African Languages

The continent of Africa has a diverse set of languages. There are an estimated 2000 languages spoken on the continent, Nigeria alone has over 250 languages. About a hundred of these are said to be major languages - African languages for example Swahili, Hausa, Igbo and Yoruba (in Nigeria due to their numbers), Shona and Ndebele in Zimbabwe, etc. European languages - as a result of colonialism in Africa - in particular French and English which are official languages in many African countries, Portuguese and Dutch/Africaans.

The choice of languages for education in Africa has been based on a number of factors, mainly:

  • the historical experience of colonialism;
  • political evolution after the attainment of independence;
  • the socio-linguistic contours of each country; and
  • the strength of linguistic and educational lobbies in various countries.

Kiswahili

Swahili is of Bantu (African) origin. The Bantu ("the people") migration spread through sub-Saharan Africa (Africa south of the Sahara Desert), over some 2,000 years. The Bantu, a linguistically related group of about 60 million people living in equatorial and southern Africa, are said to have originated in West Africa and migrated downward gradually into southern and east Africa. This migration is said to be one of the largest in human history.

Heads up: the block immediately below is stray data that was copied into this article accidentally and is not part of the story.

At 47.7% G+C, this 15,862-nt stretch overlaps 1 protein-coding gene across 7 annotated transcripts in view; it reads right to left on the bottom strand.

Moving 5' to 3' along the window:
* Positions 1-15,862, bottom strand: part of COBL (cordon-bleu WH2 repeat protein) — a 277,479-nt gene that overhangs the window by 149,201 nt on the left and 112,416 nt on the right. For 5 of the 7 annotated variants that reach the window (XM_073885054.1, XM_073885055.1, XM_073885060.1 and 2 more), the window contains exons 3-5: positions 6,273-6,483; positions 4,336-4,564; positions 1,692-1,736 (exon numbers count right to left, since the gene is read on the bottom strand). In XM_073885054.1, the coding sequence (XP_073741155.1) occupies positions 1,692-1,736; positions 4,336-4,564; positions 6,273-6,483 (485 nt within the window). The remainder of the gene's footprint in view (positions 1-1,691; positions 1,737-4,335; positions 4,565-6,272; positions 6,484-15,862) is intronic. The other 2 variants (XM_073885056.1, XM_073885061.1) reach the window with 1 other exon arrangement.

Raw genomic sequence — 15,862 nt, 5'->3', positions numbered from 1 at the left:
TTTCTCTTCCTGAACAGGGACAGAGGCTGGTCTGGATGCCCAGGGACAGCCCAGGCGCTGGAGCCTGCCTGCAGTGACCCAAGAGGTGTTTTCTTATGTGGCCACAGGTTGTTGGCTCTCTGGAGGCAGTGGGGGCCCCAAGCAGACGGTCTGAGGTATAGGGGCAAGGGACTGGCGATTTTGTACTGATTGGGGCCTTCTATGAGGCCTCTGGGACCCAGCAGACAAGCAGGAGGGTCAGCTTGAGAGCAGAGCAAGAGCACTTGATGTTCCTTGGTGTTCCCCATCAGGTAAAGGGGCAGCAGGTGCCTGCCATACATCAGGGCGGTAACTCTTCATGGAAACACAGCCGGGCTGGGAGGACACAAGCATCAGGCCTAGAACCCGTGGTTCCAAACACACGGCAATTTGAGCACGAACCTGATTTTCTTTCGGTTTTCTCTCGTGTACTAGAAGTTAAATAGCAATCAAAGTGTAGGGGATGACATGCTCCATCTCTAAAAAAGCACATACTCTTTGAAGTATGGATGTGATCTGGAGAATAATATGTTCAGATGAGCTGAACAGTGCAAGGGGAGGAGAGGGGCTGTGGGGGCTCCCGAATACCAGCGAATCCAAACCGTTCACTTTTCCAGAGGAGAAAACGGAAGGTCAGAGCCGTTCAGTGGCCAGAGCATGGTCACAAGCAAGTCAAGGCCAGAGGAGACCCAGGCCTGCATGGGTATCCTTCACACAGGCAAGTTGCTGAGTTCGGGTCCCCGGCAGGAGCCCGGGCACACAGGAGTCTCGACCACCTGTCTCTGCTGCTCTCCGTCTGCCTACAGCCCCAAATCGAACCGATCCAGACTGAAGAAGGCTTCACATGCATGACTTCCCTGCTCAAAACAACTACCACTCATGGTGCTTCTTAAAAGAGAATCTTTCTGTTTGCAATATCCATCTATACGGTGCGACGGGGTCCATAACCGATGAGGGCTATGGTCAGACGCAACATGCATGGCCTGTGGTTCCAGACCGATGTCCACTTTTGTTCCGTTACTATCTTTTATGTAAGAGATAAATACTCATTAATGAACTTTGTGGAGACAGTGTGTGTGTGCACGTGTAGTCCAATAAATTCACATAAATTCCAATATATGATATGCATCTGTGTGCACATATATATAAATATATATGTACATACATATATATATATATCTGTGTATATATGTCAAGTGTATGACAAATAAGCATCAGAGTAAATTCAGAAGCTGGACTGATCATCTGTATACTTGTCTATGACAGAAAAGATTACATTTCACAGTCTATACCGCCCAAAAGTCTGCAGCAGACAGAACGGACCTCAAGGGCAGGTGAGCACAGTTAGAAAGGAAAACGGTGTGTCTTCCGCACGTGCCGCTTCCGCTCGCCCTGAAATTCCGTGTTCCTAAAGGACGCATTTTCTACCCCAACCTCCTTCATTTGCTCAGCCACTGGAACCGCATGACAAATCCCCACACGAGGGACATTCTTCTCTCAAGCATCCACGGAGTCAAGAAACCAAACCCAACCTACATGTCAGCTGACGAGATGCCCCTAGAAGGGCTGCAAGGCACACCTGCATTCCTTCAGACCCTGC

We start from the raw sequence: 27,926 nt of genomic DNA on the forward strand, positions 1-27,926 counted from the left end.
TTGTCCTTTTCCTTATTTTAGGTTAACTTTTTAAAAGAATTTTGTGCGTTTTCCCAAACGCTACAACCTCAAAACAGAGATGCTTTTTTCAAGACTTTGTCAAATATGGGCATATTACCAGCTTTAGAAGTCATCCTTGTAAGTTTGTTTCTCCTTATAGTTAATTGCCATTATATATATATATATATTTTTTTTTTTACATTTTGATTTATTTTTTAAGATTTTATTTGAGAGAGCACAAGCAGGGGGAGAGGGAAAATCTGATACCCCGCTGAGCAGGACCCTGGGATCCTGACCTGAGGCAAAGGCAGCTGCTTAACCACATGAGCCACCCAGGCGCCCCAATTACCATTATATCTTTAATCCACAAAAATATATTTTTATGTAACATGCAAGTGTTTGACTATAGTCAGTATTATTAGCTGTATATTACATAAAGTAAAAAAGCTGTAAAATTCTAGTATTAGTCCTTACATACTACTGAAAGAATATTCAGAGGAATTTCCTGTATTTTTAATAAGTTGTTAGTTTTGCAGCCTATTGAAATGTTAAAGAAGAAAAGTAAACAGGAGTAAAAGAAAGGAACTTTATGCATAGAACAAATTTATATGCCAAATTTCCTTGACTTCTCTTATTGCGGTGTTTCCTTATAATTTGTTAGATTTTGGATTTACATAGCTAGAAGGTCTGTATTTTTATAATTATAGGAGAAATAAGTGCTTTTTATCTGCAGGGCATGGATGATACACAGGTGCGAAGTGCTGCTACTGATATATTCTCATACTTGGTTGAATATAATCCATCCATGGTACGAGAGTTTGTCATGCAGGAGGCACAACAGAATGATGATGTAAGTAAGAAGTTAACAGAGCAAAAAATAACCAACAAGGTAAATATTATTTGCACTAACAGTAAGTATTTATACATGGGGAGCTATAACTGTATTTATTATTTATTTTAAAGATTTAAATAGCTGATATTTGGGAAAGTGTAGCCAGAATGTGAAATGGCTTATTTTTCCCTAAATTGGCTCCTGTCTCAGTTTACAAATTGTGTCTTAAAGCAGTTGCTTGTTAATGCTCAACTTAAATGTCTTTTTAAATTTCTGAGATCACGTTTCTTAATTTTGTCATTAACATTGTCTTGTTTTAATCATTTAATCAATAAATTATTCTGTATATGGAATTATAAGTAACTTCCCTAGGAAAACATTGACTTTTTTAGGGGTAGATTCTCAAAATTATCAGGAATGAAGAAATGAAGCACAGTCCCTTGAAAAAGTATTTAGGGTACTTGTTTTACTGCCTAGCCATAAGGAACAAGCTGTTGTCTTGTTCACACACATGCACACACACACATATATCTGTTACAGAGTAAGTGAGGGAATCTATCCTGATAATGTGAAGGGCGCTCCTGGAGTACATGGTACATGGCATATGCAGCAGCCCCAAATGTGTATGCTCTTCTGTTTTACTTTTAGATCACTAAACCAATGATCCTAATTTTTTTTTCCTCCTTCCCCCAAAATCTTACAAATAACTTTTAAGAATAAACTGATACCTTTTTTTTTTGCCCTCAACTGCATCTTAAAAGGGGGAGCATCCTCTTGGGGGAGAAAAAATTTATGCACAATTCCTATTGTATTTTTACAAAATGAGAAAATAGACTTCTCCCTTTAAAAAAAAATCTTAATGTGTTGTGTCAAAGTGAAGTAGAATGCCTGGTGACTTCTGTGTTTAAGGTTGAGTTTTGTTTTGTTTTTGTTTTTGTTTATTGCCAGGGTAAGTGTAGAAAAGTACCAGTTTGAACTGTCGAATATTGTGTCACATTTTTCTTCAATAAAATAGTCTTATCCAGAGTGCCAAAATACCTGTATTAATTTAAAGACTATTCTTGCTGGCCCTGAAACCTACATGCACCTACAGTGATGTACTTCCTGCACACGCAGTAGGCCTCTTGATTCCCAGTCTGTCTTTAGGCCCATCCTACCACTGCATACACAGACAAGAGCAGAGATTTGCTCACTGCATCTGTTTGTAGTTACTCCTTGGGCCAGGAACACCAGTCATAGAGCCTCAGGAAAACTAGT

Today, among the Bantu language groups, the most widely spoken language is Arab-influenced Swahili. It is the official language of Tanzania, Uganda and Kenya and is used as a lingua franca throughout East Africa (a language used in common by different peoples to facilitate commerce and trade) by up to 50 million speakers in parts of Tanzania, Burundi, Congo (Kinshasa) Kenya, Mayotte, Mozambique, Oman, Rwanda, Somalia, South Africa, Uganda, UAE and the USA. The word "Swahili" used by the early Arab visitors to the coast literally means "the coast" and contains a lot of vocabulary from Arabic, Persian, Malagasy, English, German and Portuguese. It is the only African language among the official working languages of the African Union.

Today, Swahili is spoken in many countries of East Africa. In Tanzania, a deliberate effort was made after Independence, under the new president Nyerere, to promote the language and is today Tanzania's official language. Tanzania's special relations with countries in southern Africa was one of the primary reasons behind the spread of Swahili into Zambia, Malawi, South Africa, and other neighbouring countries to the south. In Kenya, it is also the national language, but official correspondence is still conducted in English. In Uganda, the national language is English but Swahili enjoys a large number of speakers especially in the military. It was declared the official language under Iddi Amin's rule of Uganda, but the declaration was never been seriously observed or repealed by the successive governments.


French (in Africa)